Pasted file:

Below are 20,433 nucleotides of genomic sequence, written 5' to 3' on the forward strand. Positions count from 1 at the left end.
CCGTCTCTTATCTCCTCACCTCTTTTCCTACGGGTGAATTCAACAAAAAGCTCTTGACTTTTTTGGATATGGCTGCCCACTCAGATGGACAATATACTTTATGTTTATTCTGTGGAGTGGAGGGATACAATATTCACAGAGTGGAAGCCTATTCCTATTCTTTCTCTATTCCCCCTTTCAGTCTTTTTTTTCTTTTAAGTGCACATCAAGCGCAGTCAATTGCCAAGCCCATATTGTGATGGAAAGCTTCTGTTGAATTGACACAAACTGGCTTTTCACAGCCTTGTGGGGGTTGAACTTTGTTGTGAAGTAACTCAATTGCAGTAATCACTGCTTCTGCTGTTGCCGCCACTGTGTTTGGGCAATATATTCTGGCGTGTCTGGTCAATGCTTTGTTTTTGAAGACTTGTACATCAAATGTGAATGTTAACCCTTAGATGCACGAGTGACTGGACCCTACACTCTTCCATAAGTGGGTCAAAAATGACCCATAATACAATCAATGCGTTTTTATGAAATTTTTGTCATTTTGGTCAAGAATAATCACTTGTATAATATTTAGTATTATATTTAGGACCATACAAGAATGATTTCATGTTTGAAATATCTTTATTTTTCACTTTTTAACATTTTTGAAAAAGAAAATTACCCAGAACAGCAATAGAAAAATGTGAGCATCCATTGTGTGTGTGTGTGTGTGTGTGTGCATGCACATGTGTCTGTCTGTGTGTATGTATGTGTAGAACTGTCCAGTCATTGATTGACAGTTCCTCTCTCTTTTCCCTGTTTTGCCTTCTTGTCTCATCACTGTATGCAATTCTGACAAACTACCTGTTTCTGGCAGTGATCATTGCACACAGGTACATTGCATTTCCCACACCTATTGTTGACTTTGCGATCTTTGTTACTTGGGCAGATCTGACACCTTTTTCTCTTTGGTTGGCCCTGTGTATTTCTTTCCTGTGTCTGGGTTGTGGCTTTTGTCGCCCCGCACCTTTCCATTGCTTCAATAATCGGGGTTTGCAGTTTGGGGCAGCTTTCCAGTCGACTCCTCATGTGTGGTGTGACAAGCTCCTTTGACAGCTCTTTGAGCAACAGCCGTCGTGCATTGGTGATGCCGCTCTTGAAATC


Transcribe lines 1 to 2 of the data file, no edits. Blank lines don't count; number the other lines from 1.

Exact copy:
Below are 20,433 nucleotides of genomic sequence, written 5' to 3' on the forward strand. Positions count from 1 at the left end.
CCGTCTCTTATCTCCTCACCTCTTTTCCTACGGGTGAATTCAACAAAAAGCTCTTGACTTTTTTGGATATGGCTGCCCACTCAGATGGACAATATACTTTATGTTTATTCTGTGGAGTGGAGGGATACAATATTCACAGAGTGGAAGCCTATTCCTATTCTTTCTCTATTCCCCCTTTCAGTCTTTTTTTTCTTTTAAGTGCACATCAAGCGCAGTCAATTGCCAAGCCCATATTGTGATGGAAAGCTTCTGTTGAATTGACACAAACTGGCTTTTCACAGCCTTGTGGGGGTTGAACTTTGTTGTGAAGTAACTCAATTGCAGTAATCACTGCTTCTGCTGTTGCCGCCACTGTGTTTGGGCAATATATTCTGGCGTGTCTGGTCAATGCTTTGTTTTTGAAGACTTGTACATCAAATGTGAATGTTAACCCTTAGATGCACGAGTGACTGGACCCTACACTCTTCCATAAGTGGGTCAAAAATGACCCATAATACAATCAATGCGTTTTTATGAAATTTTTGTCATTTTGGTCAAGAATAATCACTTGTATAATATTTAGTATTATATTTAGGACCATACAAGAATGATTTCATGTTTGAAATATCTTTATTTTTCACTTTTTAACATTTTTGAAAAAGAAAATTACCCAGAACAGCAATAGAAAAATGTGAGCATCCATTGTGTGTGTGTGTGTGTGTGTGTGCATGCACATGTGTCTGTCTGTGTGTATGTATGTGTAGAACTGTCCAGTCATTGATTGACAGTTCCTCTCTCTTTTCCCTGTTTTGCCTTCTTGTCTCATCACTGTATGCAATTCTGACAAACTACCTGTTTCTGGCAGTGATCATTGCACACAGGTACATTGCATTTCCCACACCTATTGTTGACTTTGCGATCTTTGTTACTTGGGCAGATCTGACACCTTTTTCTCTTTGGTTGGCCCTGTGTATTTCTTTCCTGTGTCTGGGTTGTGGCTTTTGTCGCCCCGCACCTTTCCATTGCTTCAATAATCGGGGTTTGCAGTTTGGGGCAGCTTTCCAGTCGACTCCTCATGTGTGGTGTGACAAGCTCCTTTGACAGCTCTTTGAGCAACAGCCGTCGTGCATTGGTGATGCCGCTCTTGAAATC